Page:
A handout picture provided by El Fayrouz shows colourful Bedouin-styled face masks.
In El-Arish, the provincial capital of Egypt's North Sinai, a group of women sew colourful Bedouin designs on masks to combat the coronavirus.
Egypt's toll from the COVID-19 pandemic has reached over 28,600 cases, including more than 1,000 deaths.
"I learnt how to embroider when I was a young girl watching my mother," homemaker Naglaa Mohammed told.
A versatile embroiderer, she also beads garments and crafts rings and bracelets.
Now with the pandemic, she has been designing face masks showcasing her Bedouin heritage.
Mohammed has been able to eke out a meagre living with her embroidery skills.
"We work and are given our dues depending on the orders we get... with the masks it has been a new challenge we've tackled," she said.
Bedouins are nomadic tribes who traditionally inhabit desert areas throughout the Arab world, from North Africa to Iraq. Many have now integrated into a more urban lifestyle.
Egypt's Bedouin textile tradition of tatriz -- weaving and beading rich geometric and abstract designs on garments, cushions and purses -- has been passed down from generation to generation for centuries.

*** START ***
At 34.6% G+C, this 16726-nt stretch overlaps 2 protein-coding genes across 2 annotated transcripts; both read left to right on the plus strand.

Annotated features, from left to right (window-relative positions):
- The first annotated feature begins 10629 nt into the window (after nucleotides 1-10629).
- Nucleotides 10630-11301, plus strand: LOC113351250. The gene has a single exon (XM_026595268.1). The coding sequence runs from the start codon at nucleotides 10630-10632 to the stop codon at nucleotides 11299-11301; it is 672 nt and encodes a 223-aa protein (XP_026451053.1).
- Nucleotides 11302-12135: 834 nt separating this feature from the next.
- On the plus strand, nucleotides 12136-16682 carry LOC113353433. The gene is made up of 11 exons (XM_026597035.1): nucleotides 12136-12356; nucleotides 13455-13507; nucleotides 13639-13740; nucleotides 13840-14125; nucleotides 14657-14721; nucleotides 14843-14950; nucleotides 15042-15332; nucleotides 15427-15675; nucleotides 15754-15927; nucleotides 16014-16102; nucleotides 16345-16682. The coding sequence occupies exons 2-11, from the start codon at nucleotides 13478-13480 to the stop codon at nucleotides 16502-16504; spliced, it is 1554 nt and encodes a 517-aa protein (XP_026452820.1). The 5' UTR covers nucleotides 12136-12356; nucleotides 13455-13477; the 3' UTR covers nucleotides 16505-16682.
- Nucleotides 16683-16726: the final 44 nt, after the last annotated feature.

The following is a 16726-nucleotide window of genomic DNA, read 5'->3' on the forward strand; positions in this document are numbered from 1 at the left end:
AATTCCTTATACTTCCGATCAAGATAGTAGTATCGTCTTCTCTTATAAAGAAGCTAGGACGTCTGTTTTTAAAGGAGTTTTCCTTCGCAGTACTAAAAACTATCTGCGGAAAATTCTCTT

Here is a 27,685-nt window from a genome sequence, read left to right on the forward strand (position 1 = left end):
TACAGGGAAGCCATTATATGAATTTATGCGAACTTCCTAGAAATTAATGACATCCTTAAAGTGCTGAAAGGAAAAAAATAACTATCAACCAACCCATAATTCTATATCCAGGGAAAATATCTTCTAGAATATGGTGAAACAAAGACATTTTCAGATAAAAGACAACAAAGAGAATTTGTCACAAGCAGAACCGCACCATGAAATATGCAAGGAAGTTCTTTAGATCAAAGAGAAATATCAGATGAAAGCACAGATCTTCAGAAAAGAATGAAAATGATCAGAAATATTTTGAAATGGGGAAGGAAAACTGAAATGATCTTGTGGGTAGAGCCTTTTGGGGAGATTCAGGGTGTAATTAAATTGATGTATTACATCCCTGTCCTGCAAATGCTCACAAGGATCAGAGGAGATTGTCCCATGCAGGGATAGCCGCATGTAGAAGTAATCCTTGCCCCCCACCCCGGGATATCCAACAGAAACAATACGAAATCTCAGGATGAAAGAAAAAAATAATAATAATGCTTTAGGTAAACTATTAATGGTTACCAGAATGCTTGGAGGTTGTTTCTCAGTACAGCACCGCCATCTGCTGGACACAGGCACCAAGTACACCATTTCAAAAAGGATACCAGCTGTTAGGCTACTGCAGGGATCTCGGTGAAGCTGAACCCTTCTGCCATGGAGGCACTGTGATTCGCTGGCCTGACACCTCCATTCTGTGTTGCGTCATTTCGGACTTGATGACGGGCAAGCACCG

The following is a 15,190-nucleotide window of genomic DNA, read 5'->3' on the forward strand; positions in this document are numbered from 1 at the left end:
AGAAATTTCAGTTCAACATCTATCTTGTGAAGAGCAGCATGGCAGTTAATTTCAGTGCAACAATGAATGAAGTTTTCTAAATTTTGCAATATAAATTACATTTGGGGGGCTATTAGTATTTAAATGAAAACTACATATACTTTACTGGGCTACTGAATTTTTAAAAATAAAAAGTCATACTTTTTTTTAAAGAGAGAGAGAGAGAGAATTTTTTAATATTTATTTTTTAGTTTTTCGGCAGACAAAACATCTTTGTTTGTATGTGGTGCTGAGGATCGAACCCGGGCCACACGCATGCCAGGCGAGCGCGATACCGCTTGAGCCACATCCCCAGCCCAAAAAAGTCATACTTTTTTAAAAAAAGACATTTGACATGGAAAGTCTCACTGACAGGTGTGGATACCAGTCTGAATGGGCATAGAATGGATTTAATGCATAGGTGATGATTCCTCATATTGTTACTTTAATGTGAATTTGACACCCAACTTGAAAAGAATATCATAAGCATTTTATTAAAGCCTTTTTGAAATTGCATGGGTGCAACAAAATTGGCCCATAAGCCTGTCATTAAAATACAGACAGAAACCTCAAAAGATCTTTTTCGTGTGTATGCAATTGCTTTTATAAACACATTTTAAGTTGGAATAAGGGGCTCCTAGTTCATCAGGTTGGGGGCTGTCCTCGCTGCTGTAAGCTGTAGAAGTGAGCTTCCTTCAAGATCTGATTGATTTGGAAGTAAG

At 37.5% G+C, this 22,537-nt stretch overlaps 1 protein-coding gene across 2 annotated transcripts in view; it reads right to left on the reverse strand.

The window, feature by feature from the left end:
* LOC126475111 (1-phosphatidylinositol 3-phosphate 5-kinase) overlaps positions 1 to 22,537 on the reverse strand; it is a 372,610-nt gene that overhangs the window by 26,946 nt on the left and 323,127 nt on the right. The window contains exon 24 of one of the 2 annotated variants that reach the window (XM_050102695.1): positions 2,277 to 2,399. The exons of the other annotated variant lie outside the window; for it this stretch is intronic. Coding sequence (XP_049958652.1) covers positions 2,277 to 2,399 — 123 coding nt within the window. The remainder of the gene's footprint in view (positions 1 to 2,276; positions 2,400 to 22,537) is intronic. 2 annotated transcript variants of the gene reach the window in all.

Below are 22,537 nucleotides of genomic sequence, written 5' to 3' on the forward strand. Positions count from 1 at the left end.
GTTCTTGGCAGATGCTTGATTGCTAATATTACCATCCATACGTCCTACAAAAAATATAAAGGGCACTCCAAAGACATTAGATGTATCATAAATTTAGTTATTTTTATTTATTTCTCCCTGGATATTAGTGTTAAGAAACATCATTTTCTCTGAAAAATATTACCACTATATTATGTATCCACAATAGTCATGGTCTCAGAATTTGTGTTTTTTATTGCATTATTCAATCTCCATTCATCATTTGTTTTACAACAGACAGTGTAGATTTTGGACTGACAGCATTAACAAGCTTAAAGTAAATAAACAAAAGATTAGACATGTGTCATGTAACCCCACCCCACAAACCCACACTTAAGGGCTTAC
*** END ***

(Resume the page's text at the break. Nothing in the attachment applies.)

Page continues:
But for Amany Gharib, who founded the El-Fayrouz Association in El-Arish in 2010, the violence has not dissuaded her from keeping Bedouin heritage alive while at the same time empowering local women.
She now employs around 550 women like Mohammed -- many of them casually or part-time -- as part of a textiles workshop.
"The masks are composed of two layers -- one inner layer directly on the face which is disinfected, and the colourful, beaded one outside," Gharib explained.
All the women take the necessary precautions while working, including wearing gloves and masks while using sewing machines.
The finished products are washed, packed and shipped off to distribution centres in Cairo, where they are sold online in partnership with Jumia -- Africa's e-commerce giant -- for about 40 pounds ($2.50) each.
The beading process takes about two days for each mask, Gharib said.
Dire economic conditions in Egypt have been even tougher for women of the Sinai since the pandemic began.
"Times are really tough for the women but we have adjusted," Gharib said.
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